(ii) When m1 = 5 kg, the system starts accelerating; m1 accelerates downward and m2Â­ accelerates rightward. Let a be the acceleration of the system, then
$a = {{{F_{net}}} \over {{M_{system}}}}\, = {{{m_1}g - \,{f_k}} \over {{m_1}\, + {m_2}}}$Â Â Â Â Â Â Â Â Â Â Â Â  orÂ Â Â Â Â Â Â Â Â Â  $a = \left[ {{{{m_1}\, - \,{\mu _k}\,{m_2}} \over {{m_1}\, + {m_2}}}} \right]\,g$
Putting m1 = 5kg; m2 = 10 kg; Âµk = 0.35; g = 10 m/s2
We get, a = $\left[ {{{5 - \left( {0.35} \right)\,(10)} \over {5\, + \,10}}} \right]\,(10)$ = 1 m/s2

Application 3

A block is placed at rest on a horizontal surface. The coefficient of friction between the block and the surface is Âµ. It is pulled with a force F at an angle q with the horizontal as shown in the figure. Find the value of q at which minimum force is required to move the block. Also find the magnitude of this minimum force.

Solution

The free body diagram of the block is shown in the figure. The friction force is maximum because the block is just about to move.
Applying Newtonâ€™s Second Law
$N + F\,\sin \theta = mg$ Â  Â  Â  Â  Â  Â  (1)
$F\,\cos \theta = {f_{\max }} = \mu N$ Â  Â  Â  Â  (2)
orÂ Â Â Â Â $F\,\cos \theta = \mu (mg - F\,\sin \theta )$
orÂ Â Â Â Â $F(\cos \theta + \mu \sin \theta ) = \mu mg$Â  Â (3)
For minimum value of F,Â Â Â  ${{dF} \over {d\theta }}\, = 0$
Thus, differentiating equation (3) w.r.t. $\theta$,Â  by applying chain rule, we get
${{dF} \over {d\theta }}\left( {\cos \,\theta + \mu \sin \,\theta } \right) + F{d \over {d\theta }}\left( {\cos \theta + \mu \sin \theta } \right)$=0
${{dF} \over {d\theta }}(cos\theta + \mu sin\theta ) + F( - sin\theta + \mu cos\theta ) = 0$
Since ${{dF} \over {d\theta }}$=0, therefore $( - sin\theta + \mu \cos \theta ) = 0$
or tan $\theta$ = Âµ $\Rightarrow$ $\theta$ = tan-1 Âµ
Note that minimum force required to move the block is at the angle of friction.
Now from equation (3), ${F_{min}} = {{\mu mg} \over {\sqrt {1 + {\mu ^2}} }}$ withÂ  q = tan-1($\mu$)

ROUGH PULLEYS

We know that when a string passes over a smooth pulley, the tension on each side of the string is same. But if the surface of the pulley is rough then the tensions on either side of the string are different. The difference in tension depends on the coefficient of friction (Âµ) and the angle ($\theta$) through which the string is wrapped over the pulley.

ApplicationÂ 4

Show that the tension on two sides of the string wrapped over a rough pulley are related as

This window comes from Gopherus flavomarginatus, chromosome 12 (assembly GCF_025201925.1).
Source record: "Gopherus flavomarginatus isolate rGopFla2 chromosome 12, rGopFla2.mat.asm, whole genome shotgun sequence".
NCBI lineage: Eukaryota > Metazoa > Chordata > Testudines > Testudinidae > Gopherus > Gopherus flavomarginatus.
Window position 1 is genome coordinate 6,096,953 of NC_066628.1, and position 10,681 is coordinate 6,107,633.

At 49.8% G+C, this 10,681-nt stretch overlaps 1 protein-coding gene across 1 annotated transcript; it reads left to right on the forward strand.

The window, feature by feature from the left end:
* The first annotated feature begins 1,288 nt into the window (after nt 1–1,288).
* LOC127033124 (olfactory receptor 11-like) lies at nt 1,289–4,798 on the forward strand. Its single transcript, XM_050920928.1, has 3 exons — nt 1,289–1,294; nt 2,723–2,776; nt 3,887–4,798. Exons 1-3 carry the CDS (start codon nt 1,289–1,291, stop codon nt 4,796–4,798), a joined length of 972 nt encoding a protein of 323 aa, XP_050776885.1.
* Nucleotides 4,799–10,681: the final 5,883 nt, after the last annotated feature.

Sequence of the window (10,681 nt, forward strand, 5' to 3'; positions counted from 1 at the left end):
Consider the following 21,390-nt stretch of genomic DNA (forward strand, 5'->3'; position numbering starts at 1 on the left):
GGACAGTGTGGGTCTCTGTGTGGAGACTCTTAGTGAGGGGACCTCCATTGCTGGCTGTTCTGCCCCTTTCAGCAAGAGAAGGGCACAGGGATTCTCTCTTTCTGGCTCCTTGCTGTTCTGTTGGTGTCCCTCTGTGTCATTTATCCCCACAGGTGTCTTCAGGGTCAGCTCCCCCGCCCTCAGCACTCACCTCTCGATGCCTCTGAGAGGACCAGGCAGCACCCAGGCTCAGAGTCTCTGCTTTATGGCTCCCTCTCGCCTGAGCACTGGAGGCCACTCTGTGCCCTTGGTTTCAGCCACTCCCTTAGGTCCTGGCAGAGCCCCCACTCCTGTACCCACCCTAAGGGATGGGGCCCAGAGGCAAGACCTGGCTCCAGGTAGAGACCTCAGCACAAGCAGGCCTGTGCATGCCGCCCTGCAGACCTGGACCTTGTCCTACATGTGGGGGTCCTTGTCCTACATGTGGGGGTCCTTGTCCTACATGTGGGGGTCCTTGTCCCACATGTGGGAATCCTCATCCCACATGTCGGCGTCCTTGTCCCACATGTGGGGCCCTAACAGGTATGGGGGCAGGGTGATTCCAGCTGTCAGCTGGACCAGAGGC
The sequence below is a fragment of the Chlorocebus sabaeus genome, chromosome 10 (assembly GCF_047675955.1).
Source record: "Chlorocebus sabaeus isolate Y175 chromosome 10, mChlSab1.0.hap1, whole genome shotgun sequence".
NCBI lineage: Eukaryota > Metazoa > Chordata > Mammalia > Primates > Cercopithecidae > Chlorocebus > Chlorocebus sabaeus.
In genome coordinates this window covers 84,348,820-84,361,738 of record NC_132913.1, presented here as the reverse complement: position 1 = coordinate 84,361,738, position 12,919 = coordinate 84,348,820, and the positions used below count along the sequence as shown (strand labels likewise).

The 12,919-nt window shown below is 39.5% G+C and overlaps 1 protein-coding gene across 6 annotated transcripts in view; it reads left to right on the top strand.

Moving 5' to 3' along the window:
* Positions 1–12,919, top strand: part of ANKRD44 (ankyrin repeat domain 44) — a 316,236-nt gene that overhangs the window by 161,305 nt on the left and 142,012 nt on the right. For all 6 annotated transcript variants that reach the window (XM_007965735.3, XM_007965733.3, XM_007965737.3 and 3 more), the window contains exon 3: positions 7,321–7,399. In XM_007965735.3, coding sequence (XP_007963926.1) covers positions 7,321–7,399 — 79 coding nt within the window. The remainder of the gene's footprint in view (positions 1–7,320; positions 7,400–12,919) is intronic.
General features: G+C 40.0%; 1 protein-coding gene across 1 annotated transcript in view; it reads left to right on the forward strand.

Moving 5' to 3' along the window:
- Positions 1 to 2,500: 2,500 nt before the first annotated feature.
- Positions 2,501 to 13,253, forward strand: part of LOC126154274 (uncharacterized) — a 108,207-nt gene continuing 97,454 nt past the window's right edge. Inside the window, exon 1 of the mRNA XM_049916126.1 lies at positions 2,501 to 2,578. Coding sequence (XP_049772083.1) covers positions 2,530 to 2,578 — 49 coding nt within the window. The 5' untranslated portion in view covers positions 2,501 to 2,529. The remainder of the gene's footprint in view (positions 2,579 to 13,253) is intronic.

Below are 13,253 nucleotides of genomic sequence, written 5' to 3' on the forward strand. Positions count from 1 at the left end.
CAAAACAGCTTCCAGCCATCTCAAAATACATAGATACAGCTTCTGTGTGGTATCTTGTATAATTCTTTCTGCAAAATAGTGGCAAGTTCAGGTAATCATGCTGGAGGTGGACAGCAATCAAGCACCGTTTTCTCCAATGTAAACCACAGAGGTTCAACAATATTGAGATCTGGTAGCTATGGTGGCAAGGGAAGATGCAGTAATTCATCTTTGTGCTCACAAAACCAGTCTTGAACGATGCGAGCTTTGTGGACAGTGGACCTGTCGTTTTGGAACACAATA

T2 = T1 e $\mu \theta$Â Â  Â (T2 > T1)
where Âµ is the coefficient of friction and $\theta$
Â is the angle subtended by the string over the pulley.

Solution

Consider a small element of string, which subtends an angle d$\theta$ at the centre.
For the equilibrium of the element
$dN = T\sin \left( {{{d\theta } \over 2}} \right) + (T + dT)sin\left( {{{d\theta } \over 2}} \right)$
or $dN = 2T\sin \left( {{{d\theta } \over 2}} \right) = T\,d\theta$Â  Â  Â  (1)
$\sin \left( {{{d\theta } \over 2}} \right) \approx \left( {{{d\theta } \over 2}} \right)$
$(T + dT)cos\left( {{{d\theta } \over 2}} \right) - Tcos\left( {{{d\theta } \over 2}} \right) = dF = \mu \,dN$ Â (cos$\left( {{{d\theta } \over 2}} \right)$ $\approx$ Â 1)
or Â  $dT = \mu dN$Â  Â  Â  Â  Â  Â Â (2)
From equations (1) and (2)
$dT = \mu T\,d\theta$ Â  Â  Â orÂ Â Â Â  Â ${{dT} \over T}$Â  = $dT = \mu d\theta$
Integrating both sides, we get
$\int\limits_{{T_1}}^{{T_2}} {{{dT} \over T}} \, = \,\int\limits_0^\theta {\mu d\theta }$Â Â  orÂ Â Â  $n\,\left| {{{{T_2}} \over {{T_1}}}} \right|\, = \mu \theta$
or T2 = T1. This shows that T2 > T1.

ApplicationÂ 5

Find the minimum and maximum values of M2 for which the system remains in equilibrium. Take M1 = 10 kg and Âµ = 0.2.

Solution

For minimum value of M2
${M_1}g = {M_{2\min }}g{e^{\mu \pi }}$ ($\theta = \pi$)
or ${M_{2\min }} = {{{M_1}} \over {{e^{\mu \pi }}}} = {M_1}{e^{ - \mu \pi }}$
Putting M1 = 10 kg; Âµ = 0.2, after solving
${M_{2\min }} = (10){e^{ - (0.2)(3.14)}}$= 5.33 kg
For maximum value of M2
${M_{2\max }}g = {M_1}g{e^{\mu \pi }}$
or ${M_{2\max }}g = (10){e^{(0.2)(3.14)}}$Â = 18.73 kg